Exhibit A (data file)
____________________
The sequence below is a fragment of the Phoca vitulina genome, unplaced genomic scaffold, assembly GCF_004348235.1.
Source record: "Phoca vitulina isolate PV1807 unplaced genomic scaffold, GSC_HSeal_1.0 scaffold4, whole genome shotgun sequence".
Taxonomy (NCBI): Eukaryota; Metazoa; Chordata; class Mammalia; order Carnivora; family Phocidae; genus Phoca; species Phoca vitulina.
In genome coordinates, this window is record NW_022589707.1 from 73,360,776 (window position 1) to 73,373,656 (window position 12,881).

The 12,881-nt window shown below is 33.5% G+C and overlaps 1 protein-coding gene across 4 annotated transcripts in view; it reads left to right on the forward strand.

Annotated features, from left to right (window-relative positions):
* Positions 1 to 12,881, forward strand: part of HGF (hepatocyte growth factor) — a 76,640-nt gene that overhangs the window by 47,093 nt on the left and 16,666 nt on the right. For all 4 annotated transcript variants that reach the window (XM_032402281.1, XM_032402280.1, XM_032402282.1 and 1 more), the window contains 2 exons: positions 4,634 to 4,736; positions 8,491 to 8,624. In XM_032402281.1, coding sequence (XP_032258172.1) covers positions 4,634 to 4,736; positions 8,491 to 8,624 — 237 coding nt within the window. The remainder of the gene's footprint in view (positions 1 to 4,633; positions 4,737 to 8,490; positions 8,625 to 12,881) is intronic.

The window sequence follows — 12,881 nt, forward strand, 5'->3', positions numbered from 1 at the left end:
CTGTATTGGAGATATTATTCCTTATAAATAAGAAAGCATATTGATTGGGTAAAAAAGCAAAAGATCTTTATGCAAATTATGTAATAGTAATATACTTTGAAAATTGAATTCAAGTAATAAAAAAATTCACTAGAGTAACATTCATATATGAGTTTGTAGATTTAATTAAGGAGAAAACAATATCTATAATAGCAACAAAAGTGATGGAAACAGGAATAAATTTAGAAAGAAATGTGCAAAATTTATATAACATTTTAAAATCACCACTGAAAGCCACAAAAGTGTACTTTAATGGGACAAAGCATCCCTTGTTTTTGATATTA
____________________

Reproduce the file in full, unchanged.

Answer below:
The sequence below is a fragment of the Phoca vitulina genome, unplaced genomic scaffold, assembly GCF_004348235.1.
Source record: "Phoca vitulina isolate PV1807 unplaced genomic scaffold, GSC_HSeal_1.0 scaffold4, whole genome shotgun sequence".
Taxonomy (NCBI): Eukaryota; Metazoa; Chordata; class Mammalia; order Carnivora; family Phocidae; genus Phoca; species Phoca vitulina.
In genome coordinates, this window is record NW_022589707.1 from 73,360,776 (window position 1) to 73,373,656 (window position 12,881).

The 12,881-nt window shown below is 33.5% G+C and overlaps 1 protein-coding gene across 4 annotated transcripts in view; it reads left to right on the forward strand.

Annotated features, from left to right (window-relative positions):
* Positions 1 to 12,881, forward strand: part of HGF (hepatocyte growth factor) — a 76,640-nt gene that overhangs the window by 47,093 nt on the left and 16,666 nt on the right. For all 4 annotated transcript variants that reach the window (XM_032402281.1, XM_032402280.1, XM_032402282.1 and 1 more), the window contains 2 exons: positions 4,634 to 4,736; positions 8,491 to 8,624. In XM_032402281.1, coding sequence (XP_032258172.1) covers positions 4,634 to 4,736; positions 8,491 to 8,624 — 237 coding nt within the window. The remainder of the gene's footprint in view (positions 1 to 4,633; positions 4,737 to 8,490; positions 8,625 to 12,881) is intronic.

The window sequence follows — 12,881 nt, forward strand, 5'->3', positions numbered from 1 at the left end:
CTGTATTGGAGATATTATTCCTTATAAATAAGAAAGCATATTGATTGGGTAAAAAAGCAAAAGATCTTTATGCAAATTATGTAATAGTAATATACTTTGAAAATTGAATTCAAGTAATAAAAAAATTCACTAGAGTAACATTCATATATGAGTTTGTAGATTTAATTAAGGAGAAAACAATATCTATAATAGCAACAAAAGTGATGGAAACAGGAATAAATTTAGAAAGAAATGTGCAAAATTTATATAACATTTTAAAATCACCACTGAAAGCCACAAAAGTGTACTTTAATGGGACAAAGCATCCCTTGTTTTTGATATTA